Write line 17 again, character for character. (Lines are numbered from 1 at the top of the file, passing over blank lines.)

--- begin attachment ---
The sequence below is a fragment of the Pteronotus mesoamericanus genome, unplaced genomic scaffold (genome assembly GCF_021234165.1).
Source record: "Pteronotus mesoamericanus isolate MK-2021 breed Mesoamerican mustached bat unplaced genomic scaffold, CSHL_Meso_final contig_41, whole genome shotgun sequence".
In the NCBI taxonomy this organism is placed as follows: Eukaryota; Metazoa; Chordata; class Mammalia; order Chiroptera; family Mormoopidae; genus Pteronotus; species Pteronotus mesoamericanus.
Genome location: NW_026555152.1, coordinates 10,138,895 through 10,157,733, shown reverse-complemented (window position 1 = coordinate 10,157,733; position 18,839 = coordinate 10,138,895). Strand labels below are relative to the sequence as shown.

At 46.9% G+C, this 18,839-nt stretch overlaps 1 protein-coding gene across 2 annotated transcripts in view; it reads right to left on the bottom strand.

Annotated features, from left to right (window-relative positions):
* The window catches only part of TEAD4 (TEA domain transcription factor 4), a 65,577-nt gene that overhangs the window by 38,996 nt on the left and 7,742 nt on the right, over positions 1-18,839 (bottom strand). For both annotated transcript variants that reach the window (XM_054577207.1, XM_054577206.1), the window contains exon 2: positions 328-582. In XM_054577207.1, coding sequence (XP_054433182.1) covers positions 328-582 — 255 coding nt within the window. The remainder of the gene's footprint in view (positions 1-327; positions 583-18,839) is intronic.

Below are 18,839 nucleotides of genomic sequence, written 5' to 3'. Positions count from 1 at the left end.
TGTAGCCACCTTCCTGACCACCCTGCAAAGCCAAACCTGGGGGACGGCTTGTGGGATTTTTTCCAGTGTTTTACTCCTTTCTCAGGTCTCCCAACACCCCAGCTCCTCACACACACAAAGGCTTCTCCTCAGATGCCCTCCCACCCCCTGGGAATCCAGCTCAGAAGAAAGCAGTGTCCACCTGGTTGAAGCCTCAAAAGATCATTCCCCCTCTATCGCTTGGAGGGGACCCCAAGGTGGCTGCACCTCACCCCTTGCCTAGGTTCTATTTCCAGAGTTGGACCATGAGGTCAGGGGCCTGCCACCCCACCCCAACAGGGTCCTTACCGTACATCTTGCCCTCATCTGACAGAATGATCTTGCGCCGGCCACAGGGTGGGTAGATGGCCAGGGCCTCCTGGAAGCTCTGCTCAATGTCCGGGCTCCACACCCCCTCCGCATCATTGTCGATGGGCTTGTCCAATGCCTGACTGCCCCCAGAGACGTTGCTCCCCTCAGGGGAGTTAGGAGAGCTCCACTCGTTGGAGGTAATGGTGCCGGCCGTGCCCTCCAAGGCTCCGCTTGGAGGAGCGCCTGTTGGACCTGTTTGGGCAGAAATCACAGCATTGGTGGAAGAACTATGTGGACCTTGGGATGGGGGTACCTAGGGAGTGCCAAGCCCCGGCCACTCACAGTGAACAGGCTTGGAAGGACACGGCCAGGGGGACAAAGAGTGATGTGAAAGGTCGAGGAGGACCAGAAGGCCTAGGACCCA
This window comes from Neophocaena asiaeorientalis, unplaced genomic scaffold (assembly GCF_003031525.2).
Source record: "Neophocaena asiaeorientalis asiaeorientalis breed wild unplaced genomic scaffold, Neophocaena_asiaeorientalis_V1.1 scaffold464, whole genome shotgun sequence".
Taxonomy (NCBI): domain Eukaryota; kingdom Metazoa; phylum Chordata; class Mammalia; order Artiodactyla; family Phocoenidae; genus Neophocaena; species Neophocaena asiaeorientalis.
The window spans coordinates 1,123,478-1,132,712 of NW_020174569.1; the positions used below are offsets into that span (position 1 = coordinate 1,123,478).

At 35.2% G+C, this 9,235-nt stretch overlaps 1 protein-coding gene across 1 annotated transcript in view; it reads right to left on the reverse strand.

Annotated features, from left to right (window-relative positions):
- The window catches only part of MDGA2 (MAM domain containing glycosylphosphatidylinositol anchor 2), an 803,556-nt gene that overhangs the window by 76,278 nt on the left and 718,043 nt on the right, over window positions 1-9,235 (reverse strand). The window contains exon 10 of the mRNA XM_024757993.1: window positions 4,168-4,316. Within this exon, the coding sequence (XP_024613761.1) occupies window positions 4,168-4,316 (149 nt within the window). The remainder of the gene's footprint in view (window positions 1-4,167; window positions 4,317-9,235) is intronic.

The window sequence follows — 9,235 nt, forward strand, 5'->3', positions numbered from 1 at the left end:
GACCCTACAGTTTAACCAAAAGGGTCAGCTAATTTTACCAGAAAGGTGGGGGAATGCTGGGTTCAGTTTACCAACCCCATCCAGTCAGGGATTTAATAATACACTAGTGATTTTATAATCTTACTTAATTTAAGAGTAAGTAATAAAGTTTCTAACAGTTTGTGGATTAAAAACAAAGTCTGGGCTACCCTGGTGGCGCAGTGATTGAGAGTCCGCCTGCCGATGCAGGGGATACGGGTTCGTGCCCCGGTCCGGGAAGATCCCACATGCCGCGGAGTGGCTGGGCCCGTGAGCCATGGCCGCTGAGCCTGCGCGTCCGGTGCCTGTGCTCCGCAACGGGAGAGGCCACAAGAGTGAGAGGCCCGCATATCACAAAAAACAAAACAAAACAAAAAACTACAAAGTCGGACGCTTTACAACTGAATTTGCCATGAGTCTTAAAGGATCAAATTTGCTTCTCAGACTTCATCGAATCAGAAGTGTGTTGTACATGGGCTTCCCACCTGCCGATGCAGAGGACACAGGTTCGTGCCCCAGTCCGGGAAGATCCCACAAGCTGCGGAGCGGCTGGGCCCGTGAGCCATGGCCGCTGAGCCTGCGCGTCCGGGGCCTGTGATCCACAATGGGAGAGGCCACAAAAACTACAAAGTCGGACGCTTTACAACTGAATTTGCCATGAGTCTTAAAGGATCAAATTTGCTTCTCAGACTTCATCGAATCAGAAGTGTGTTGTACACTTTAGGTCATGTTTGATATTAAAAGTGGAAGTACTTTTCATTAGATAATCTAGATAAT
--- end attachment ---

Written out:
The window sequence follows — 9,235 nt, forward strand, 5'->3', positions numbered from 1 at the left end: